Media vehicle, camera seized by New Brunswick shale gas protesters -

Media vehicle, camera seized by New Brunswick shale gas protesters


REXTON, N.B. – The news director for Global News in New Brunswick says a news vehicle and camera that were seized by five protesters in Rexton, N.B., Saturday have been returned.

Jim Haskins said journalist Laura Brown was at the site of an ongoing shale gas protest around noon when the protesters confronted another media outlet and seized a vehicle on Route 134.

Haskins said Brown got into her vehicle and locked the door, but was threatened by the protesters.

“They knocked on the window and demanded that she get out of the vehicle and leave it,” said Haskins. “At first she refused, but the situation she felt was unsafe and unstable so reluctantly she locked the vehicle, left and started walking away.

RCMP Const. Jullie Rogers-Marsh said police had taken statements from the media and was investigating.

Haskins, who is based in Halifax, said Brown was able to retrieve her vehicle and equipment just after 4 p.m. with the help of some First Nations people. He said no equipment was damaged.

CTV News reports that one of its news crews was also told by the protesters to leave behind their satellite truck and equipment while filming in a warehouse parking lot. Wendy Freeman, the president of CTV News, said in the email the network had no further immediate comment.

The network said the protesters approached the TV crew and asked them to leave before surrounding their vehicle.

The Assembly of First Nations’ Chiefs in New Brunswick issued a statement Saturday condemning the actions of the small group of protesters. It urged all protesters to rally peacefully without intimidation.

Rogers-Marsh said there was a blockade on Highway 11 in Rexton earlier Saturday, but it was cleared later in the day. She said Saturday evening that no roads in that area were being blocked.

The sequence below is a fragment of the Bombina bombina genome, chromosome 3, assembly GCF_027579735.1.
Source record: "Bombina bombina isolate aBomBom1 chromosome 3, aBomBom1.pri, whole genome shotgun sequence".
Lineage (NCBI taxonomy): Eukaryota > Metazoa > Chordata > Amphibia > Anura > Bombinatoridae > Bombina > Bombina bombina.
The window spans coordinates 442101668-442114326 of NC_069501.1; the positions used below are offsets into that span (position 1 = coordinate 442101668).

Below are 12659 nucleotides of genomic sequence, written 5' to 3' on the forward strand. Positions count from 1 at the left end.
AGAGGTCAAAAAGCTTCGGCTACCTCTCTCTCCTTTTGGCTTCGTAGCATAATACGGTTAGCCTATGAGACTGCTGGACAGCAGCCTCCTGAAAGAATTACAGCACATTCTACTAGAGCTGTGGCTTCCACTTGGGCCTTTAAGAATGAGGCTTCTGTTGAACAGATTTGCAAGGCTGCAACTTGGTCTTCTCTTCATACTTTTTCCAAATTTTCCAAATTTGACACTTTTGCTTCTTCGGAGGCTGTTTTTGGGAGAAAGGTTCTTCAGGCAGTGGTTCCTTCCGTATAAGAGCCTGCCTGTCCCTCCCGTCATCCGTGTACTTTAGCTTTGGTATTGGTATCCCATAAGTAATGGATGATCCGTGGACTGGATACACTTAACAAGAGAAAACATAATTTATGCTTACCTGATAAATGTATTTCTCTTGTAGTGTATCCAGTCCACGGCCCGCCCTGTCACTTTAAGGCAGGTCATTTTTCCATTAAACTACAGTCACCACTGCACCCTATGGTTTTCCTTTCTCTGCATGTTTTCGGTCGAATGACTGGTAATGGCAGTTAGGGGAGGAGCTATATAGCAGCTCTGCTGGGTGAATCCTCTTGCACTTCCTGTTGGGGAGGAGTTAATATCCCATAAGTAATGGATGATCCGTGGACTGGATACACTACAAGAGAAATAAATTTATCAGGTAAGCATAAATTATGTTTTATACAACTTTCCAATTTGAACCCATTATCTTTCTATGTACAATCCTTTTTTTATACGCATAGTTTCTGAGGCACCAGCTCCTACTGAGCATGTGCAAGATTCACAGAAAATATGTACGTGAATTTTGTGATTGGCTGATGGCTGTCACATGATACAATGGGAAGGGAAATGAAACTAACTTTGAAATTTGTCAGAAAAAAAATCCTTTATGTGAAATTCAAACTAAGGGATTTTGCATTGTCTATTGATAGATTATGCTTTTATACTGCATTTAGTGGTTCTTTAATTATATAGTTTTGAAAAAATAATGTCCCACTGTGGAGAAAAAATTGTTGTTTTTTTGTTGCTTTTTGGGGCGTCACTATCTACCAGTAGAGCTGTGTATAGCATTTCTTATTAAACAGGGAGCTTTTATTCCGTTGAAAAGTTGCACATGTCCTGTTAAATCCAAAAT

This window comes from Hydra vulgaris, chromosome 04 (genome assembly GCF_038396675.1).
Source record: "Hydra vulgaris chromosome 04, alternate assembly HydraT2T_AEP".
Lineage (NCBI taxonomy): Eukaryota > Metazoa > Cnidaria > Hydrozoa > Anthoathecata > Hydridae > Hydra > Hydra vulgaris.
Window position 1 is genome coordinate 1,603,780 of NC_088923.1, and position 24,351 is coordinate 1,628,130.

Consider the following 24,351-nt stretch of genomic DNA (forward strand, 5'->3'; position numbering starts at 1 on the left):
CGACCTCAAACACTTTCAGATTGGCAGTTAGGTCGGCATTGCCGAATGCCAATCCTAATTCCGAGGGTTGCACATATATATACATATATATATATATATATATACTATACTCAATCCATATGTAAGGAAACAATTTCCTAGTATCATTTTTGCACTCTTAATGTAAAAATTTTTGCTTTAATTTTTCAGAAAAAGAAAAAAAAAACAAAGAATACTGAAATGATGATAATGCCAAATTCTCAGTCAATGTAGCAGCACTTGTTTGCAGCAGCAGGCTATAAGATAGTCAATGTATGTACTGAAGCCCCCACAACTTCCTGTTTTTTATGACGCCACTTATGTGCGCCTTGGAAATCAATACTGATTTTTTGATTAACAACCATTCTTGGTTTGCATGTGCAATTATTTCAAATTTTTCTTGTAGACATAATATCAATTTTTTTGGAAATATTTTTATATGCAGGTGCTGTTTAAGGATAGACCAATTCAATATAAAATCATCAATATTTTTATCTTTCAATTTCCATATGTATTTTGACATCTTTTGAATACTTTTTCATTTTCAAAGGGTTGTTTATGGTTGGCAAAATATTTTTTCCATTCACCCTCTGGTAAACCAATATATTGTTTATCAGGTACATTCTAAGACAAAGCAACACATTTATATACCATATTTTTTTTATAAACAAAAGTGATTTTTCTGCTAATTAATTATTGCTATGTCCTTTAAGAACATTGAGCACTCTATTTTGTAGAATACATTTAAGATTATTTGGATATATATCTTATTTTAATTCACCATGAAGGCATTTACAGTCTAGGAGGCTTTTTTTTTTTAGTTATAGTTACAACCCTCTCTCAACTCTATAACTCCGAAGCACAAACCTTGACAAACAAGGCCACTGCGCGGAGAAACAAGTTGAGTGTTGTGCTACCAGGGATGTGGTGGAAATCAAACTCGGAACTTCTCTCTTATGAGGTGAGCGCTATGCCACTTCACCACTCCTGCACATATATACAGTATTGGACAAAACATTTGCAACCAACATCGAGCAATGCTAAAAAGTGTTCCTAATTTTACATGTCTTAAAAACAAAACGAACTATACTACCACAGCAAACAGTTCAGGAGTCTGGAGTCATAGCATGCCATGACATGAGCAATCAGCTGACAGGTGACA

The protest turned violent on Thursday, when six police vehicles including an unmarked van were burned and Molotov cocktails were tossed at police before they fired non-lethal beanbag type bullets and pepper spray to defuse the situation.

RCMP found improvised explosive devices that were modified to discharge shrapnel and used a fuse-ignition system. Officers also seized guns and knives after moving in to enforce a court-ordered injunction to remove protesters at the site of a compound in Rexton where SWN Resources stored exploration equipment.

Forty people were arrested for firearms offences, threats, intimidation, mischief and violating the injunction.

The protesters, some of whom were members of the Elsipogtog First Nation, were demonstrating for weeks against the development of a shale gas sector in the province.

Elsipogtog Chief Arren Sock, who was among those arrested, met with New Brunswick Premier David Alward on Friday and said they would meet again to discuss ways of preventing what happened Thursday.

The RCMP blocked Route 134 on Sept. 29 after a protest there began spilling onto the road. Protesters subsequently cut down trees that were placed across another part of the road, blocking the entrance to the compound.

The protesters want SWN Resources to stop seismic testing and leave the province.

SWN Resources issued a statement Friday saying it is in the early stages of exploration in New Brunswick.

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Media vehicle, camera seized by New Brunswick shale gas protesters

  1. Cut off their welfare so they can kill the “idle” time with working for a living.

    As dependency breeds entitlement and belligerence. Time to force these people into a productive lifestyle.

    • Did you read the Rex Murphy editorial in the National Post stating that 85% of the FN protesters from that particular reserve are on welfare?

  2. Well, on the bright side had it happened in Ontario or Alberta, someone would have probably ended up shot.

    • That happened once in Ontario at Ipperwash, when a guy in a bus tried to run a police blockade. What result he expected I’m not sure, but if I were facing a blockade with police armed with shotguns, I’m pretty sure I could predict what would happen next.

      A decade later, during that disgusting occupation at Caledonia, the police cowered behind gutless platitudes and posturing the entire time. Only the residents were bullied. The natives were given a free ride. So no, it wouldn’t happen in Ontario today. The protesters would be allowed to do whatever they wanted, and the police would arrest only local residents who happened to get in the way of the protesters. At least the RCMP on the east coast are still doing their job. The OPP ceded that responsibility long ago.

  3. Funny, they take pains to mention that FN people helped her get her van back, but did not mention who seized it in the first place. No political correctness filter there.

  4. Masked, putting up blockades, burning police cars, stealing media equipment. Boy, if these guys weren’t First Nations, I bet they’d be called terrorists, not protestors.